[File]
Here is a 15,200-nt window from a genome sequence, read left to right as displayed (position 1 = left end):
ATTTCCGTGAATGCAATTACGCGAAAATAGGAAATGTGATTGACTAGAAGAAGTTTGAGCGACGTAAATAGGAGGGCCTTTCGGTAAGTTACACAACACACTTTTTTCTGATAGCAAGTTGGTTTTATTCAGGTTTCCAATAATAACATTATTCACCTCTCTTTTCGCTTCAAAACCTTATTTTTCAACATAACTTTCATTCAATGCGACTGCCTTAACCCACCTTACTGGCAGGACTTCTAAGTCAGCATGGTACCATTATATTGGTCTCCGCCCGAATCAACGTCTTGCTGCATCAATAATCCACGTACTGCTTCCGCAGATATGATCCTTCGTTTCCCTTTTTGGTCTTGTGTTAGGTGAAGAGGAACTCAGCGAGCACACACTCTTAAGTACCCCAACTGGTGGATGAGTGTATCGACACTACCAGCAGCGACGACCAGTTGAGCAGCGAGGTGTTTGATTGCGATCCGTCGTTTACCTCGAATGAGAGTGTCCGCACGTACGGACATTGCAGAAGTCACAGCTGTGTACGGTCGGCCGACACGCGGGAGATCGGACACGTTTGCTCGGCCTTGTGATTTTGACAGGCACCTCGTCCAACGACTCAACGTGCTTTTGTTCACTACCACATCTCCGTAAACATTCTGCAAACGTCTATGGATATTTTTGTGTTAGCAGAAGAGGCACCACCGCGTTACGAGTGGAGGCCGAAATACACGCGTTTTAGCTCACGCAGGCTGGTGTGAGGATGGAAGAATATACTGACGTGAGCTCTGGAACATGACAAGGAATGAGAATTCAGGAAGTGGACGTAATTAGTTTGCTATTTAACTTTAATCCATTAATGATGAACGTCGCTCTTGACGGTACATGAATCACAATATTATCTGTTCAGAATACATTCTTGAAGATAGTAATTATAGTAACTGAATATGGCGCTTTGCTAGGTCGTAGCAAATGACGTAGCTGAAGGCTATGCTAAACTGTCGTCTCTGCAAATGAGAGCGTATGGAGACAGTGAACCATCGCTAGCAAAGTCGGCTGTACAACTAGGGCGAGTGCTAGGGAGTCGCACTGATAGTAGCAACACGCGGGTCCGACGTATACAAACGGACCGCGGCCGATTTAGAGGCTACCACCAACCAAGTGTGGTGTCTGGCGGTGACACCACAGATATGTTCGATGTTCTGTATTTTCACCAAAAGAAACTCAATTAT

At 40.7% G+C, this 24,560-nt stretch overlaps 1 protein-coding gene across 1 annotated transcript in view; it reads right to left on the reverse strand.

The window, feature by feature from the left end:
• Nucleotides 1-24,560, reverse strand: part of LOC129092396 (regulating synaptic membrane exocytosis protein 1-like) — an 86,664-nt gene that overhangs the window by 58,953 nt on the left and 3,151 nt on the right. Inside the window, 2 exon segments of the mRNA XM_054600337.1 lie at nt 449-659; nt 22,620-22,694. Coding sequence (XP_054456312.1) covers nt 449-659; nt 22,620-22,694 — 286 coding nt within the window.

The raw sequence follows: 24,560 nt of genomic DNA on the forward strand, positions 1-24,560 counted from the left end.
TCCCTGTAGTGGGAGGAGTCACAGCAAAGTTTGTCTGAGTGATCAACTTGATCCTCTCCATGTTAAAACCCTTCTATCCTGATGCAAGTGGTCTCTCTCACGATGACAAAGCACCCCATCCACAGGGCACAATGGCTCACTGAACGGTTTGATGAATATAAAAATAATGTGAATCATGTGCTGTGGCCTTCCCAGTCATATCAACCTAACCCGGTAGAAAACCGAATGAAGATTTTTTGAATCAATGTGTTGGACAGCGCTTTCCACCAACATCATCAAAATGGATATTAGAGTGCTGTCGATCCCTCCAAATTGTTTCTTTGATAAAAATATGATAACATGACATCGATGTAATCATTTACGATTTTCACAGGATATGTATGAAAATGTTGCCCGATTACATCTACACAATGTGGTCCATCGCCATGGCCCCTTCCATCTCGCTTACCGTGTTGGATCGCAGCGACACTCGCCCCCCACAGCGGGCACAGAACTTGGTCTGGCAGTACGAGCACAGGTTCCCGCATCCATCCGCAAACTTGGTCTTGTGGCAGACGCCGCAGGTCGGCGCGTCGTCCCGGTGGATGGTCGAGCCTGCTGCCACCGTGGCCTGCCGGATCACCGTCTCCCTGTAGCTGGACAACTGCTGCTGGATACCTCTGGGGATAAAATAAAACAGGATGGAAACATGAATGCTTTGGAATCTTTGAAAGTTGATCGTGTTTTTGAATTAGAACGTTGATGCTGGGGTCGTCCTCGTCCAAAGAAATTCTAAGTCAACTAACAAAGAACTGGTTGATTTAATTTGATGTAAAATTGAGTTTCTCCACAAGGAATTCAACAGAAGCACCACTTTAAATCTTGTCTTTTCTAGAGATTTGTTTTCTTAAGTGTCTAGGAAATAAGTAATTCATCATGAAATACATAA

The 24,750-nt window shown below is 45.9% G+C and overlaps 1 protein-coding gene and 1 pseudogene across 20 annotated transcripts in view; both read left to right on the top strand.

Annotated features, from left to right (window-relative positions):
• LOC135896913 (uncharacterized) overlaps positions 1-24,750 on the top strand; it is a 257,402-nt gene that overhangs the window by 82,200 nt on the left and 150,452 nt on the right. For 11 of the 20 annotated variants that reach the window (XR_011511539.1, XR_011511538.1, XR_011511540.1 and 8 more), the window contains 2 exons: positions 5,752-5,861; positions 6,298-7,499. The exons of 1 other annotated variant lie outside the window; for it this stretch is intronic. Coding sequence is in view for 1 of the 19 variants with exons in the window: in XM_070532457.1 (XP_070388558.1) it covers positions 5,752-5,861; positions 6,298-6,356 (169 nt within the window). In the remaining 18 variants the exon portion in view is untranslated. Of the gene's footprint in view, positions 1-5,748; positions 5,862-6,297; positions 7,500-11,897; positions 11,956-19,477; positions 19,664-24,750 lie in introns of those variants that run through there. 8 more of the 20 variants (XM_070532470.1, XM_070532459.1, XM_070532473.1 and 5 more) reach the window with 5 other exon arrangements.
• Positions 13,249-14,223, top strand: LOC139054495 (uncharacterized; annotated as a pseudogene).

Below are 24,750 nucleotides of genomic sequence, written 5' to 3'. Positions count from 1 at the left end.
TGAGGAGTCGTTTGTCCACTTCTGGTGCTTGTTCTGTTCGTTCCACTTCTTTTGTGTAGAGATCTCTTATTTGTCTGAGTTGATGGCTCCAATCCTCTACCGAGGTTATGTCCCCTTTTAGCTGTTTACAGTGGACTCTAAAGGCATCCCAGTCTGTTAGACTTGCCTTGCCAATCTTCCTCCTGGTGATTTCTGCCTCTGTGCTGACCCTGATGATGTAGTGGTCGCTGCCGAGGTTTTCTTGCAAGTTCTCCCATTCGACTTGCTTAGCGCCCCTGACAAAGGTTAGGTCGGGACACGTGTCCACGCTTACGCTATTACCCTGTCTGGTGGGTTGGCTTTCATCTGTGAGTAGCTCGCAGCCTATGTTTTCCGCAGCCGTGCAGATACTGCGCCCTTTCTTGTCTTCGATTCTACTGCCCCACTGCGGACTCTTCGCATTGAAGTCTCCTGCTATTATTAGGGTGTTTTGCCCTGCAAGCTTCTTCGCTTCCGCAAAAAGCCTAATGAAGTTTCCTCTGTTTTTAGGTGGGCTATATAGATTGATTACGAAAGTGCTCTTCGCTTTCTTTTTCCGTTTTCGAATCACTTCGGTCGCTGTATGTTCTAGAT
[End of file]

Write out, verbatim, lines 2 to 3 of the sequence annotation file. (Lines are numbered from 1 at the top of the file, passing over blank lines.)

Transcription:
ATTTCCGTGAATGCAATTACGCGAAAATAGGAAATGTGATTGACTAGAAGAAGTTTGAGCGACGTAAATAGGAGGGCCTTTCGGTAAGTTACACAACACACTTTTTTCTGATAGCAAGTTGGTTTTATTCAGGTTTCCAATAATAACATTATTCACCTCTCTTTTCGCTTCAAAACCTTATTTTTCAACATAACTTTCATTCAATGCGACTGCCTTAACCCACCTTACTGGCAGGACTTCTAAGTCAGCATGGTACCATTATATTGGTCTCCGCCCGAATCAACGTCTTGCTGCATCAATAATCCACGTACTGCTTCCGCAGATATGATCCTTCGTTTCCCTTTTTGGTCTTGTGTTAGGTGAAGAGGAACTCAGCGAGCACACACTCTTAAGTACCCCAACTGGTGGATGAGTGTATCGACACTACCAGCAGCGACGACCAGTTGAGCAGCGAGGTGTTTGATTGCGATCCGTCGTTTACCTCGAATGAGAGTGTCCGCACGTACGGACATTGCAGAAGTCACAGCTGTGTACGGTCGGCCGACACGCGGGAGATCGGACACGTTTGCTCGGCCTTGTGATTTTGACAGGCACCTCGTCCAACGACTCAACGTGCTTTTGTTCACTACCACATCTCCGTAAACATTCTGCAAACGTCTATGGATATTTTTGTGTTAGCAGAAGAGGCACCACCGCGTTACGAGTGGAGGCCGAAATACACGCGTTTTAGCTCACGCAGGCTGGTGTGAGGATGGAAGAATATACTGACGTGAGCTCTGGAACATGACAAGGAATGAGAATTCAGGAAGTGGACGTAATTAGTTTGCTATTTAACTTTAATCCATTAATGATGAACGTCGCTCTTGACGGTACATGAATCACAATATTATCTGTTCAGAATACATTCTTGAAGATAGTAATTATAGTAACTGAATATGGCGCTTTGCTAGGTCGTAGCAAATGACGTAGCTGAAGGCTATGCTAAACTGTCGTCTCTGCAAATGAGAGCGTATGGAGACAGTGAACCATCGCTAGCAAAGTCGGCTGTACAACTAGGGCGAGTGCTAGGGAGTCGCACTGATAGTAGCAACACGCGGGTCCGACGTATACAAACGGACCGCGGCCGATTTAGAGGCTACCACCAACCAAGTGTGGTGTCTGGCGGTGACACCACAGATATGTTCGATGTTCTGTATTTTCACCAAAAGAAACTCAATTAT

At 40.7% G+C, this 24,560-nt stretch overlaps 1 protein-coding gene across 1 annotated transcript in view; it reads right to left on the reverse strand.